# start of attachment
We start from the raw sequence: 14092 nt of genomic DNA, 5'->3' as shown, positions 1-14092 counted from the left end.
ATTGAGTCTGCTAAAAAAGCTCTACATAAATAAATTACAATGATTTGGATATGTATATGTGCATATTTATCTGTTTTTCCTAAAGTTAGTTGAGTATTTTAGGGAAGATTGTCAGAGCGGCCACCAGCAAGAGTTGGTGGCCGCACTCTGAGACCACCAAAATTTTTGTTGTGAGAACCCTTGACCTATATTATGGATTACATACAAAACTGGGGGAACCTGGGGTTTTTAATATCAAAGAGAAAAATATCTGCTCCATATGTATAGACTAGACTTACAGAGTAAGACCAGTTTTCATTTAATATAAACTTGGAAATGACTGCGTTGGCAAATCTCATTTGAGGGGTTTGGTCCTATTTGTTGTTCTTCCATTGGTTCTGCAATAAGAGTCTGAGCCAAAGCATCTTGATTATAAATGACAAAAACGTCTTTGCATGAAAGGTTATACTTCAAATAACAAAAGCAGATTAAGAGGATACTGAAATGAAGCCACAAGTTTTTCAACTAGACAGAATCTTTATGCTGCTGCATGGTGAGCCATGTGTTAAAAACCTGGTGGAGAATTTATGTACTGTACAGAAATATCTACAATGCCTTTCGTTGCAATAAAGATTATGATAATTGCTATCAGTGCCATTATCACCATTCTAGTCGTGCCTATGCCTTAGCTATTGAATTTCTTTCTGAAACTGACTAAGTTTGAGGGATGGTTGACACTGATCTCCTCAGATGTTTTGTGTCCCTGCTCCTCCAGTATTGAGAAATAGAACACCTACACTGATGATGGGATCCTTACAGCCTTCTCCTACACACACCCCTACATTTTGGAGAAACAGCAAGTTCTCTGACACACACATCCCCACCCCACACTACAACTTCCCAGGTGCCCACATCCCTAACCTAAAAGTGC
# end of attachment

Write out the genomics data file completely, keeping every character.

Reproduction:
We start from the raw sequence: 14092 nt of genomic DNA, 5'->3' as shown, positions 1-14092 counted from the left end.
ATTGAGTCTGCTAAAAAAGCTCTACATAAATAAATTACAATGATTTGGATATGTATATGTGCATATTTATCTGTTTTTCCTAAAGTTAGTTGAGTATTTTAGGGAAGATTGTCAGAGCGGCCACCAGCAAGAGTTGGTGGCCGCACTCTGAGACCACCAAAATTTTTGTTGTGAGAACCCTTGACCTATATTATGGATTACATACAAAACTGGGGGAACCTGGGGTTTTTAATATCAAAGAGAAAAATATCTGCTCCATATGTATAGACTAGACTTACAGAGTAAGACCAGTTTTCATTTAATATAAACTTGGAAATGACTGCGTTGGCAAATCTCATTTGAGGGGTTTGGTCCTATTTGTTGTTCTTCCATTGGTTCTGCAATAAGAGTCTGAGCCAAAGCATCTTGATTATAAATGACAAAAACGTCTTTGCATGAAAGGTTATACTTCAAATAACAAAAGCAGATTAAGAGGATACTGAAATGAAGCCACAAGTTTTTCAACTAGACAGAATCTTTATGCTGCTGCATGGTGAGCCATGTGTTAAAAACCTGGTGGAGAATTTATGTACTGTACAGAAATATCTACAATGCCTTTCGTTGCAATAAAGATTATGATAATTGCTATCAGTGCCATTATCACCATTCTAGTCGTGCCTATGCCTTAGCTATTGAATTTCTTTCTGAAACTGACTAAGTTTGAGGGATGGTTGACACTGATCTCCTCAGATGTTTTGTGTCCCTGCTCCTCCAGTATTGAGAAATAGAACACCTACACTGATGATGGGATCCTTACAGCCTTCTCCTACACACACCCCTACATTTTGGAGAAACAGCAAGTTCTCTGACACACACATCCCCACCCCACACTACAACTTCCCAGGTGCCCACATCCCTAACCTAAAAGTGC